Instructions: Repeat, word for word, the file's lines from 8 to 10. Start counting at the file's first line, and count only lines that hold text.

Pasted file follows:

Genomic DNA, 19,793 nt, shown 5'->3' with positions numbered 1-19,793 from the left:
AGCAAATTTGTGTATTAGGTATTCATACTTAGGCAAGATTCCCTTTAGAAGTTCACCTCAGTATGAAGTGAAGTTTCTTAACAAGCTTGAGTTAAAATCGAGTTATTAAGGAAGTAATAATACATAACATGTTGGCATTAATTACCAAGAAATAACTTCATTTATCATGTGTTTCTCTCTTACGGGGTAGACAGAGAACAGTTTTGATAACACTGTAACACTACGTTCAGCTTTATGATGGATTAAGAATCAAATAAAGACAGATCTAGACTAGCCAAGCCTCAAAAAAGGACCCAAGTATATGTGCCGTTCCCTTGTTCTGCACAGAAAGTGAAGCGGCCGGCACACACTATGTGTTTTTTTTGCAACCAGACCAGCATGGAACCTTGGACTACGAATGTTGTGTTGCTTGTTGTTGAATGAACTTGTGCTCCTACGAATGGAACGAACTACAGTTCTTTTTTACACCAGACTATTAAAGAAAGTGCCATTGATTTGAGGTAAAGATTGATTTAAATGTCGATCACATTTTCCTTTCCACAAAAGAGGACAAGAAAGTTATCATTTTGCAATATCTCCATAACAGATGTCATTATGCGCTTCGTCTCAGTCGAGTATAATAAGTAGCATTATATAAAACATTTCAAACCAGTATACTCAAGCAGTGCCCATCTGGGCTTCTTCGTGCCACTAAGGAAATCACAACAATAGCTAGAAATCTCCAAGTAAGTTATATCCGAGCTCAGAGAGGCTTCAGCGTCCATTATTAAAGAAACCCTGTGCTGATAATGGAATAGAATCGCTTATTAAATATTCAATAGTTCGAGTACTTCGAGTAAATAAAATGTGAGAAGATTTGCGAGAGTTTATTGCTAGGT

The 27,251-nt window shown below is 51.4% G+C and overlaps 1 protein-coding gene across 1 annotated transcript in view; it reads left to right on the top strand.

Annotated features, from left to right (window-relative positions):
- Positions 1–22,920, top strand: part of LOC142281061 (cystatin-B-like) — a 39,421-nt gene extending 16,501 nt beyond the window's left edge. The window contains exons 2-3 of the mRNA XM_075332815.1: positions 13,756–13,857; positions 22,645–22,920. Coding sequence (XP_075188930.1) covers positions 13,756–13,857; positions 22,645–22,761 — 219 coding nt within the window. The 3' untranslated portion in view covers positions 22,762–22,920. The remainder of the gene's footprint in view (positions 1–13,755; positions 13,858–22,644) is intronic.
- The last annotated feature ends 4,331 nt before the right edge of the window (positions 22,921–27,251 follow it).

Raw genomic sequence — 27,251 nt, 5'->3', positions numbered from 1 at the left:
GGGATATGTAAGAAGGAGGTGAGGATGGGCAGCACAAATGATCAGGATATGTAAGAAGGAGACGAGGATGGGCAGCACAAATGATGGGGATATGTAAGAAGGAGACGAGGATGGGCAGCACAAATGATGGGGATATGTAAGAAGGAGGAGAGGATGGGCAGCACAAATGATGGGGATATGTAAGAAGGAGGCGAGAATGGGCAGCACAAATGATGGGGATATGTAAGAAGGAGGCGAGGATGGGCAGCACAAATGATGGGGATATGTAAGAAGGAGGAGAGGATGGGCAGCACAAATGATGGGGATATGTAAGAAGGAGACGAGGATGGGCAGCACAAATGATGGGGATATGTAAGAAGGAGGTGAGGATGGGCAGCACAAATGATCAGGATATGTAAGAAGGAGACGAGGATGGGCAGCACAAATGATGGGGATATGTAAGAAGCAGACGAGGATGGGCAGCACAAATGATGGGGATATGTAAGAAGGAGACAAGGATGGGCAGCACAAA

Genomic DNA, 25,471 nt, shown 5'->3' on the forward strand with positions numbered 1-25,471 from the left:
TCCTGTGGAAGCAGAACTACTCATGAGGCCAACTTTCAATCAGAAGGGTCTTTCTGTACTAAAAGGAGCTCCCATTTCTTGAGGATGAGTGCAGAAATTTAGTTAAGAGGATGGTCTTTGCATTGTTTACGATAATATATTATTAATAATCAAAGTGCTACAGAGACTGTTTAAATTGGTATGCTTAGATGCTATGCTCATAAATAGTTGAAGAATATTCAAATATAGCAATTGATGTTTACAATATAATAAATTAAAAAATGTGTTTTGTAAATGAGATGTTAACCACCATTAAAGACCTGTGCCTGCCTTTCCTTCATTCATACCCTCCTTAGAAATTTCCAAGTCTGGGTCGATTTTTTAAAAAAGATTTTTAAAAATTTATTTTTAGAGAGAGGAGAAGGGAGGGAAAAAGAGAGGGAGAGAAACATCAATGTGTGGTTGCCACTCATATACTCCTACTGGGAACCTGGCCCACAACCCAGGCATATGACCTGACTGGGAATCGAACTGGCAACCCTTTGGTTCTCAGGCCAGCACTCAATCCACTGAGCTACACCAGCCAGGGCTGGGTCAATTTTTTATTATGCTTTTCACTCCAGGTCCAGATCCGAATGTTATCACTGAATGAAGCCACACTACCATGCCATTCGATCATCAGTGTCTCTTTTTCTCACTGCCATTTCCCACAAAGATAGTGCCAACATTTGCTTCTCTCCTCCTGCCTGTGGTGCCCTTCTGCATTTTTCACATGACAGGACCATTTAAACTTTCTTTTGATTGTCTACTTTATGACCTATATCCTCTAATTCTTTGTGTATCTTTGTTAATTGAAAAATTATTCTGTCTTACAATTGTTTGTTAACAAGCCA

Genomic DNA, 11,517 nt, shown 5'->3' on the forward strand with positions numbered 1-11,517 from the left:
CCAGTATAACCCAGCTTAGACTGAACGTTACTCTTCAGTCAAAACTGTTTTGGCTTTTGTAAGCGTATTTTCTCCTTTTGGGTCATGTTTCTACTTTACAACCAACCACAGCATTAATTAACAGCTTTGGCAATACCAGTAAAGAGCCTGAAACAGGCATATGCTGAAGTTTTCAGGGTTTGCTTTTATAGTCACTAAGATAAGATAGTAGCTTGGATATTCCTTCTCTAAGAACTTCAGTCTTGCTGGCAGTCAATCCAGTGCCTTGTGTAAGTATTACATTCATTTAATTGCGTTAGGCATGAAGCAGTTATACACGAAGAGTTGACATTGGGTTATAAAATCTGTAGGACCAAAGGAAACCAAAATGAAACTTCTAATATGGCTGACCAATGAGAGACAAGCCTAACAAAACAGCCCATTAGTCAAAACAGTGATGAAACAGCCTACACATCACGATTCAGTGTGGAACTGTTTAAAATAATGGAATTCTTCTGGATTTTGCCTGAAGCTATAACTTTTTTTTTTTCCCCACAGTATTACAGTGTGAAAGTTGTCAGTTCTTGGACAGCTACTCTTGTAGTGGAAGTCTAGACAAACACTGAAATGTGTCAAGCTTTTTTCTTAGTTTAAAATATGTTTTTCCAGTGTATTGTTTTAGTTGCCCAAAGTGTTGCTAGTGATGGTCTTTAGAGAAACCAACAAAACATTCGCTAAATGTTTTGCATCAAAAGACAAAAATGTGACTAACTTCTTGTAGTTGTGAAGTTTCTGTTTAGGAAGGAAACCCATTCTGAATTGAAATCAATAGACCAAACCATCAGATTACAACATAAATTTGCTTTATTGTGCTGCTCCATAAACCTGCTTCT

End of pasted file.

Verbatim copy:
GGGATATGTAAGAAGGAGGTGAGGATGGGCAGCACAAATGATCAGGATATGTAAGAAGGAGACGAGGATGGGCAGCACAAATGATGGGGATATGTAAGAAGGAGACGAGGATGGGCAGCACAAATGATGGGGATATGTAAGAAGGAGGAGAGGATGGGCAGCACAAATGATGGGGATATGTAAGAAGGAGGCGAGAATGGGCAGCACAAATGATGGGGATATGTAAGAAGGAGGCGAGGATGGGCAGCACAAATGATGGGGATATGTAAGAAGGAGGAGAGGATGGGCAGCACAAATGATGGGGATATGTAAGAAGGAGACGAGGATGGGCAGCACAAATGATGGGGATATGTAAGAAGGAGGTGAGGATGGGCAGCACAAATGATCAGGATATGTAAGAAGGAGACGAGGATGGGCAGCACAAATGATGGGGATATGTAAGAAGCAGACGAGGATGGGCAGCACAAATGATGGGGATATGTAAGAAGGAGACAAGGATGGGCAGCACAAA

Genomic DNA, 25,471 nt, shown 5'->3' on the forward strand with positions numbered 1-25,471 from the left:
TCCTGTGGAAGCAGAACTACTCATGAGGCCAACTTTCAATCAGAAGGGTCTTTCTGTACTAAAAGGAGCTCCCATTTCTTGAGGATGAGTGCAGAAATTTAGTTAAGAGGATGGTCTTTGCATTGTTTACGATAATATATTATTAATAATCAAAGTGCTACAGAGACTGTTTAAATTGGTATGCTTAGATGCTATGCTCATAAATAGTTGAAGAATATTCAAATATAGCAATTGATGTTTACAATATAATAAATTAAAAAATGTGTTTTGTAAATGAGATGTTAACCACCATTAAAGACCTGTGCCTGCCTTTCCTTCATTCATACCCTCCTTAGAAATTTCCAAGTCTGGGTCGATTTTTTAAAAAAGATTTTTAAAAATTTATTTTTAGAGAGAGGAGAAGGGAGGGAAAAAGAGAGGGAGAGAAACATCAATGTGTGGTTGCCACTCATATACTCCTACTGGGAACCTGGCCCACAACCCAGGCATATGACCTGACTGGGAATCGAACTGGCAACCCTTTGGTTCTCAGGCCAGCACTCAATCCACTGAGCTACACCAGCCAGGGCTGGGTCAATTTTTTATTATGCTTTTCACTCCAGGTCCAGATCCGAATGTTATCACTGAATGAAGCCACACTACCATGCCATTCGATCATCAGTGTCTCTTTTTCTCACTGCCATTTCCCACAAAGATAGTGCCAACATTTGCTTCTCTCCTCCTGCCTGTGGTGCCCTTCTGCATTTTTCACATGACAGGACCATTTAAACTTTCTTTTGATTGTCTACTTTATGACCTATATCCTCTAATTCTTTGTGTATCTTTGTTAATTGAAAAATTATTCTGTCTTACAATTGTTTGTTAACAAGCCA